Plans have been revealed by SSE Thermal and Equinor for two “first-of-a-kind,” low-carbon power stations near Scunthorpe.
The projects, which have the potential to create thousands of jobs, would include one of the UK’s first power stations with carbon capture and storage (CCS) technology, and the world’s first major 100% hydrogen-fuelled power station.
The plans, underpinned by a new cooperation agreement between the two companies, would support the UK’s transition to net zero and accelerate the decarbonisation of the Humber, the UK’s largest and most carbon-intensive industrial cluster.
The two decarbonised power stations forming a “clean power hub” near Scunthorpe – Keadby 3 and Keadby Hydrogen – would replace older, carbon-intensive generation on the electricity grid, providing “flexible and efficient power to support intermittent renewable generation and maintain security of supply through the net zero transition.”
- Keadby 3 would be a 900MW power station fuelled by natural gas and fitted with carbon capture technology to remove the CO2 from its emissions. The captured CO2 would then be transported using shared pipelines before being securely stored under the Southern North Sea. A formal consultation for Keadby 3 concluded in early 2021 and the project is currently progressing towards the submission of a development consent application in Spring 2021. Keadby 3 would have the potential to come online by 2027, in line with Government ambitions for ‘Track 1’ industrial cluster projects.
- Keadby Hydrogen power station would have a peak demand of 1,800MW of hydrogen, generating around 900MW of electricity with zero emissions at the point of combustion. It would be the world’s first major 100% hydrogen-fired power station, securing at-scale demand for hydrogen in the region for decades to come. With appropriate policy mechanisms in place, Keadby Hydrogen could come online before the end of the decade.
The Keadby 3 and Keadby Hydrogen projects are both in the development stage and the companies will continue to engage government, regulators and stakeholders. Final investment decisions will depend on the progress of policy frameworks that are commensurate with the delivery of this critical net zero enabling infrastructure.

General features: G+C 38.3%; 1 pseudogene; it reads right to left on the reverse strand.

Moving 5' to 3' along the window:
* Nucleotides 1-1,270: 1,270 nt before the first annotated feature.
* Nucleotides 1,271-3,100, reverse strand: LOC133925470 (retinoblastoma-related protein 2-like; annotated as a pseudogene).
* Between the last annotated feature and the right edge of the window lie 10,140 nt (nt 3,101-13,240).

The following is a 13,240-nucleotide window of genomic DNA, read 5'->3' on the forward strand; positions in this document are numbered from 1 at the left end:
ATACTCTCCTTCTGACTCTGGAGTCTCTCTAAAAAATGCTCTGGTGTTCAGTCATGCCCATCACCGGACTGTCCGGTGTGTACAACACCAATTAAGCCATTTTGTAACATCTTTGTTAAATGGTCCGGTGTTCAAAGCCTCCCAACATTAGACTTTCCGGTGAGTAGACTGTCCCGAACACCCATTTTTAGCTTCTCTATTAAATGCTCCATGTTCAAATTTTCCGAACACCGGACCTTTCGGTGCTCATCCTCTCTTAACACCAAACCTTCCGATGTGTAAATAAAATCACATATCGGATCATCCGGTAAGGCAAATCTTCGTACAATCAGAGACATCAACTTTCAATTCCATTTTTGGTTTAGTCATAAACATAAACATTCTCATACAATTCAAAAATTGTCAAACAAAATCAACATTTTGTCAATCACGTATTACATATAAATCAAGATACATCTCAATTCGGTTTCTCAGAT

The projects would utilise the parallel hydrogen and CO2 pipeline infrastructure being developed by the Zero Carbon Humber (ZCH) partnership – which includes Equinor and SSE Thermal – and offshore CO2 infrastructure developed by the six-member Northern Endurance Partnership (NEP), which includes Equinor. Both ZCH and NEP won public funding from the UK’s Industrial Strategy Challenge Fund in March.
Stephen Wheeler, Managing Director of SSE Thermal, said: “We’re delighted to be announcing this agreement with Equinor through which we aim to develop these first-of-a-kind low-carbon power stations.
“These projects would play a major role in decarbonising the UK’s flexible generation capacity, while supporting a green economic recovery in the Humber.
“By utilising cutting-edge carbon capture and hydrogen solutions, we can decarbonise power generation, heavy industry and hard-to-reach sectors of the economy, which will be essential in both achieving net zero emissions and ensuring a just transition for workers and communities.
“With over 12 million tonnes of annual carbon emissions, ideal transport and storage options, and major energy and industrial companies working together, the Humber has to be at the centre of the UK’s decarbonisation strategy.”
Grete Tveit, Senior Vice President for Low Carbon Solutions at Equinor, said: “We are very happy that Equinor and SSE are building on our long-term energy partnership to also develop low-carbon projects together in the UK.
“These world-leading power plants at Keadby will accelerate efforts across the Humber to create a decarbonised industrial cluster, and contribute to the UK’s goals for a green industrial revolution and reaching net zero.
“They are a further step in Equinor’s ambitions for the Humber, following on from our H2H Saltend project that will start producing low-carbon hydrogen at scale by the mid-2020s.
“We believe these technologies are vital for heavy industry, flexible power and other hard-to-abate sectors to achieve net zero emissions, while also ensuring a just transition for industrial communities. We are committed to working together with stakeholders to accelerate these real-life projects and make these investments happen.”